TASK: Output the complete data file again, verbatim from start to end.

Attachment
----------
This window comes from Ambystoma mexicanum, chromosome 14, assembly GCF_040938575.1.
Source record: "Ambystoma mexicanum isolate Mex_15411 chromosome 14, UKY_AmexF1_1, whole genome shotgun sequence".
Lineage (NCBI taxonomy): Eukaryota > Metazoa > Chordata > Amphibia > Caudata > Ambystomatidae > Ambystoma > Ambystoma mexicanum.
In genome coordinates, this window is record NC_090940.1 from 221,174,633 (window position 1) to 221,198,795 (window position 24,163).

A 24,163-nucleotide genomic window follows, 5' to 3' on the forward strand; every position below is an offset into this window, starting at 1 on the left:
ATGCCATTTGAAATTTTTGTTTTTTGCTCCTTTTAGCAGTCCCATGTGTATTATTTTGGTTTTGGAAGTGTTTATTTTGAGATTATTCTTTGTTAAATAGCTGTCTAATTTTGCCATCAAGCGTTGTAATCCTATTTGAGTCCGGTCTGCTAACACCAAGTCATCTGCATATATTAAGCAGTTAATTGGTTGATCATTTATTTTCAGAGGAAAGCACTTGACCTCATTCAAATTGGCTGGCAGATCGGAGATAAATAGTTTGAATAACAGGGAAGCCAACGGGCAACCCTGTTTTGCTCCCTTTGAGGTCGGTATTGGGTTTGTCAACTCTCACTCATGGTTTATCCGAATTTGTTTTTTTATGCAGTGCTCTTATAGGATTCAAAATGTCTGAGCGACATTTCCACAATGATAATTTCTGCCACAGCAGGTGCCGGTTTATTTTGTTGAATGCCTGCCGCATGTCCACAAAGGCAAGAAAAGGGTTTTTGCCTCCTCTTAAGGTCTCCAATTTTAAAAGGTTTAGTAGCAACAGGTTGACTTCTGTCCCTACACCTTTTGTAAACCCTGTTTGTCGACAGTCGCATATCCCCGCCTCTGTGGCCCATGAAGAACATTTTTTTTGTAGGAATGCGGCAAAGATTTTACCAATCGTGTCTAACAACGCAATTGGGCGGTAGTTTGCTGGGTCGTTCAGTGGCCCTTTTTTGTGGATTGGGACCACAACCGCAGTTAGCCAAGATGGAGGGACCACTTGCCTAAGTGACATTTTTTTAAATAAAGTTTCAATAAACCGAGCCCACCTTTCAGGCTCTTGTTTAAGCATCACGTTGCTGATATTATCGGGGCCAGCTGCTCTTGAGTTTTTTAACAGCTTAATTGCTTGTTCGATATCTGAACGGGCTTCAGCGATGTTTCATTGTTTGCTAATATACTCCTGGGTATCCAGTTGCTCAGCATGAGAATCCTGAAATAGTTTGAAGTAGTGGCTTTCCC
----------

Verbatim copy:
This window comes from Ambystoma mexicanum, chromosome 14, assembly GCF_040938575.1.
Source record: "Ambystoma mexicanum isolate Mex_15411 chromosome 14, UKY_AmexF1_1, whole genome shotgun sequence".
Lineage (NCBI taxonomy): Eukaryota > Metazoa > Chordata > Amphibia > Caudata > Ambystomatidae > Ambystoma > Ambystoma mexicanum.
In genome coordinates, this window is record NC_090940.1 from 221,174,633 (window position 1) to 221,198,795 (window position 24,163).

A 24,163-nucleotide genomic window follows, 5' to 3' on the forward strand; every position below is an offset into this window, starting at 1 on the left:
ATGCCATTTGAAATTTTTGTTTTTTGCTCCTTTTAGCAGTCCCATGTGTATTATTTTGGTTTTGGAAGTGTTTATTTTGAGATTATTCTTTGTTAAATAGCTGTCTAATTTTGCCATCAAGCGTTGTAATCCTATTTGAGTCCGGTCTGCTAACACCAAGTCATCTGCATATATTAAGCAGTTAATTGGTTGATCATTTATTTTCAGAGGAAAGCACTTGACCTCATTCAAATTGGCTGGCAGATCGGAGATAAATAGTTTGAATAACAGGGAAGCCAACGGGCAACCCTGTTTTGCTCCCTTTGAGGTCGGTATTGGGTTTGTCAACTCTCACTCATGGTTTATCCGAATTTGTTTTTTTATGCAGTGCTCTTATAGGATTCAAAATGTCTGAGCGACATTTCCACAATGATAATTTCTGCCACAGCAGGTGCCGGTTTATTTTGTTGAATGCCTGCCGCATGTCCACAAAGGCAAGAAAAGGGTTTTTGCCTCCTCTTAAGGTCTCCAATTTTAAAAGGTTTAGTAGCAACAGGTTGACTTCTGTCCCTACACCTTTTGTAAACCCTGTTTGTCGACAGTCGCATATCCCCGCCTCTGTGGCCCATGAAGAACATTTTTTTTGTAGGAATGCGGCAAAGATTTTACCAATCGTGTCTAACAACGCAATTGGGCGGTAGTTTGCTGGGTCGTTCAGTGGCCCTTTTTTGTGGATTGGGACCACAACCGCAGTTAGCCAAGATGGAGGGACCACTTGCCTAAGTGACATTTTTTTAAATAAAGTTTCAATAAACCGAGCCCACCTTTCAGGCTCTTGTTTAAGCATCACGTTGCTGATATTATCGGGGCCAGCTGCTCTTGAGTTTTTTAACAGCTTAATTGCTTGTTCGATATCTGAACGGGCTTCAGCGATGTTTCATTGTTTGCTAATATACTCCTGGGTATCCAGTTGCTCAGCATGAGAATCCTGAAATAGTTTGAAGTAGTGGCTTTCCC